The Porcelain Tile phenomenon (updated 7-26-2021) - Mike Pailliotet & Mark Saiger

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Mikey P

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The Porcelain Tile phenomenon (updated 5-22-2021) - Mike Pailliotet & Mark Saiger

What we know:



Porcelain tiles in all shapes, sizes and finishes are being factory treated with problematic coatings during the manufacturing process.

Tiles dating back to 2018 are of concern.

The coatings/glaze can easily scratch.

The coatings/glaze can become randomly splotchy from cleaning agents ranging from 9 to 14 pH.

Sometimes the splotchiness can be removed with a mild acidic cleaner (pH 4-5) or a neutral pH floor cleaner along with buffing with a microfiber towel or bonnet and a 175 floor machine

The splotchiness can also be permanent.

The splotchiness usually occurs in areas that were pretreated by the cleaner and allowed to dry before extracting.

It is our belief that the floor owner can damaged the coatings with normal house hold cleaning products.

The more the floor is cleaned, the easier it becomes to damage the top wear layer.

Powdered cleaning agents are far more likely to cause the splotchy damage.

If the tile's surface can be scratched, splotchiness is a given.

This is a global problem.

* update 6/2/21- Surface damage can be repaired, including scratched on test tiles. Various Porcelain polishing products being further tested.


What we believe:

These coatings/glazes may also act as slip resistant treatments.

These coatings could be protective to prevent damage during shipping.

Neutral cleaning agents do not create any issues.

The splotchiness could be something the homeowner or maintenance staff is creating, and we (Professional cleaning service providers) are only revealing it as we rinse the floors.

As of May 22, 2021 we don’t have a fix or a cure but testing of a two-part system out of Italy for Porcelain restoration will hopefully find a solution to fix both scratches and the splotchiness.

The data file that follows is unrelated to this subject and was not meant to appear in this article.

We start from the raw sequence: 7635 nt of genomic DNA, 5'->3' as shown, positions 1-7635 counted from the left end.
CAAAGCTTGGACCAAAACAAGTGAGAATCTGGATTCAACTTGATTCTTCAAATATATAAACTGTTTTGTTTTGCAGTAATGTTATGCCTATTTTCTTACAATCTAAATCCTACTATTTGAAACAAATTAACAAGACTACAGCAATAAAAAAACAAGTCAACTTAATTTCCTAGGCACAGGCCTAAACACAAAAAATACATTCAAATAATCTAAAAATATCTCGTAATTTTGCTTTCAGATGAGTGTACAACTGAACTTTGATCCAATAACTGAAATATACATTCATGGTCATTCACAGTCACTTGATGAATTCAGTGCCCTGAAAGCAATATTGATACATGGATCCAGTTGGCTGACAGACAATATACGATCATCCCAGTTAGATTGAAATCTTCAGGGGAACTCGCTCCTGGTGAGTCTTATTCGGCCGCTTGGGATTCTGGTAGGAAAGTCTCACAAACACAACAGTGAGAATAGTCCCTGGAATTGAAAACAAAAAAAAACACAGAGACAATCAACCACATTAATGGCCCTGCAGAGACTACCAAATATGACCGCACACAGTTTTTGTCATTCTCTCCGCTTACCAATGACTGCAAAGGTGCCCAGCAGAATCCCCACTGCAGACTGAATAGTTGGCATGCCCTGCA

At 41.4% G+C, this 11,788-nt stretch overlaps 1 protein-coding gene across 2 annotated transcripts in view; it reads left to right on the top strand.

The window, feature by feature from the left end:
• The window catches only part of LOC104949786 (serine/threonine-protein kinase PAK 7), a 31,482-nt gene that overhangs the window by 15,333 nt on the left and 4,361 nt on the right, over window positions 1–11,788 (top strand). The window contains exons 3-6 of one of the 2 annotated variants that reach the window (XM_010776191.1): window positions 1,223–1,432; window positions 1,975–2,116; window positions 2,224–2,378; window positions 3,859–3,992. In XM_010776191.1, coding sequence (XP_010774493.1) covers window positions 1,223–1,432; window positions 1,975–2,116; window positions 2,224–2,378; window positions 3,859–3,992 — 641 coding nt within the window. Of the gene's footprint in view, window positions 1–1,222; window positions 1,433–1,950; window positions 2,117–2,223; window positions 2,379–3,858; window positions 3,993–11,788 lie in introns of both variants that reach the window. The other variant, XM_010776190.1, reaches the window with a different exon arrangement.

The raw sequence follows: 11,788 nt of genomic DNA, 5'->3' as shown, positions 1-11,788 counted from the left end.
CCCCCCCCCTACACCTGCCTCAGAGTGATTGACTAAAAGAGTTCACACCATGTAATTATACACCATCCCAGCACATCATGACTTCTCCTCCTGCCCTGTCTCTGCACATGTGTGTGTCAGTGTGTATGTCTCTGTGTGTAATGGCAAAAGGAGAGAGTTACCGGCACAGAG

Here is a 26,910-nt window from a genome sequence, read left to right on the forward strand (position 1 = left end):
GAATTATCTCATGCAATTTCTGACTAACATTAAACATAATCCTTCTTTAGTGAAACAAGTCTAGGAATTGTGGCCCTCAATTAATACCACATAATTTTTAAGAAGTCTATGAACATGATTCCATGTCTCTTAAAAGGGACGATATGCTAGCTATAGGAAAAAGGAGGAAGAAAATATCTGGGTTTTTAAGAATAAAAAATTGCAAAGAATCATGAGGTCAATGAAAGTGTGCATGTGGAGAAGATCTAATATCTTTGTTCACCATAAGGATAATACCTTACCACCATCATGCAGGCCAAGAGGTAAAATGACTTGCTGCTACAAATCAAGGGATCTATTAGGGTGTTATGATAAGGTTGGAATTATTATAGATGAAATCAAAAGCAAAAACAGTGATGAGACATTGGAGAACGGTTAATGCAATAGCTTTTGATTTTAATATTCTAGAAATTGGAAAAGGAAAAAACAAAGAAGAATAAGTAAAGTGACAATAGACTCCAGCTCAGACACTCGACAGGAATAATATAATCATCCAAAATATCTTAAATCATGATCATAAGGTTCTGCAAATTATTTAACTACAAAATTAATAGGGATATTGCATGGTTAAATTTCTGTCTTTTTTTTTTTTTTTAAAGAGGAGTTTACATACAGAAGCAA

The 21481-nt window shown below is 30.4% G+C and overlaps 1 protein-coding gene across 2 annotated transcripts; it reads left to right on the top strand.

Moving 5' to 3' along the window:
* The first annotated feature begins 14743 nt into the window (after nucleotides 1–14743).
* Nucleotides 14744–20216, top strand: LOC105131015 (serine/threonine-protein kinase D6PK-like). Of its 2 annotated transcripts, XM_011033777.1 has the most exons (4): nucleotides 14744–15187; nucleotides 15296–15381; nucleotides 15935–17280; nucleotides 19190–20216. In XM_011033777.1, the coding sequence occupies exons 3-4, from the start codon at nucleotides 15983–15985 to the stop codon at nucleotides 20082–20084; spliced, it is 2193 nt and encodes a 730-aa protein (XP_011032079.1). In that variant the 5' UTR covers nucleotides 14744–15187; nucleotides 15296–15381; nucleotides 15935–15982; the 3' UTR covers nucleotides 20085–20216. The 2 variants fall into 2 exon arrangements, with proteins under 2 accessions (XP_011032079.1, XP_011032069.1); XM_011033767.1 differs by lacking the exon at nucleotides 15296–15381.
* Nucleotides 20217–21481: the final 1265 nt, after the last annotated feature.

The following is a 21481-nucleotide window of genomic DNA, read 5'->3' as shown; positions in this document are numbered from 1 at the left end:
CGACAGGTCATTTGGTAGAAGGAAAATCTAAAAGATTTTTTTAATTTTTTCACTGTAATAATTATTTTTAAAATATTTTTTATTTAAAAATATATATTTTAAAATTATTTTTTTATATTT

What we can do:

Professional cleaning services need to document all existing damage during the inspection process and have the customer sign and acknowledge.

Test for scratching.

Use the brush ring on your Spinner tool or hard surface wand

Be certain of the floor’s age prior to estimating or cleaning.

Risks involved to be stated in writing and signed and acknowledged by the customer.

Know how to positively identify Porcelain from Ceramic.
 
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Jim Pemberton

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The Porcelain Tile phenomenon (updated 5-22-2021) - Mike Pailliotet & Mark Saiger

What we know:



Porcelain tiles in all shapes, sizes and finishes are being factory treated with problematic coatings during the manufacturing process.

Tiles dating back to 2018 are of concern.

The coatings can easily scratch.

The coatings can become randomly splotchy from cleaning agents ranging from 9 to 14 pH.

Sometimes the splotchiness can be removed with a mild acidic cleaner (pH 4-5) or a neutral pH floor cleaner along with buffing with a microfiber towel or bonnet and a 175 floor machine

The splotchiness can also be permanent.

The splotchiness usually occurs in areas that were pretreated by the cleaner and allowed to dry before extracting.

This is a global problem.


What we believe:

These coatings are most likely slip resistant treatments.

These coatings could be protective to prevent damage during shipping.

Neutral cleaning agents do not create any issues.

The splotchiness could be something the homeowner or maintenance staff is creating, and we (Professional cleaning service providers) are only revealing it as we rinse the floors.

As of May 22, 2021 we don’t have a fix or a cure but testing of a two-part system out of Italy for Porcelain restoration will hopefully find a solution to fix both scratches and the splotchiness.



What we can do:

Professional cleaning services need to document all existing damage during the inspection process and have the customer sign and acknowledge.

Test for scratching.

Use the brush ring on your Spinner tool or hard surface wand

Be certain of the floor’s age prior to estimating or cleaning.

Risks involved to be stated in writing and signed and acknowledged by the customer.

Know how to positively identify Porcelain from Ceramic.

Thank you for sharing this Mike.

Here is how most cleaners understand the cleaning of tile floors:

"As long as I stay away from natural stone, check for loose or missing grout, and test the grout to make sure there isn't any floor finish present, this is a safe and easy process that won't get me into trouble."

This issue could cause a rude awakening to anyone who thinks this.

Find every way you can to get this information out. Lee and I are inviting you to be a contributing editor to our Cleantip so that all of our subscribers can get this information as well.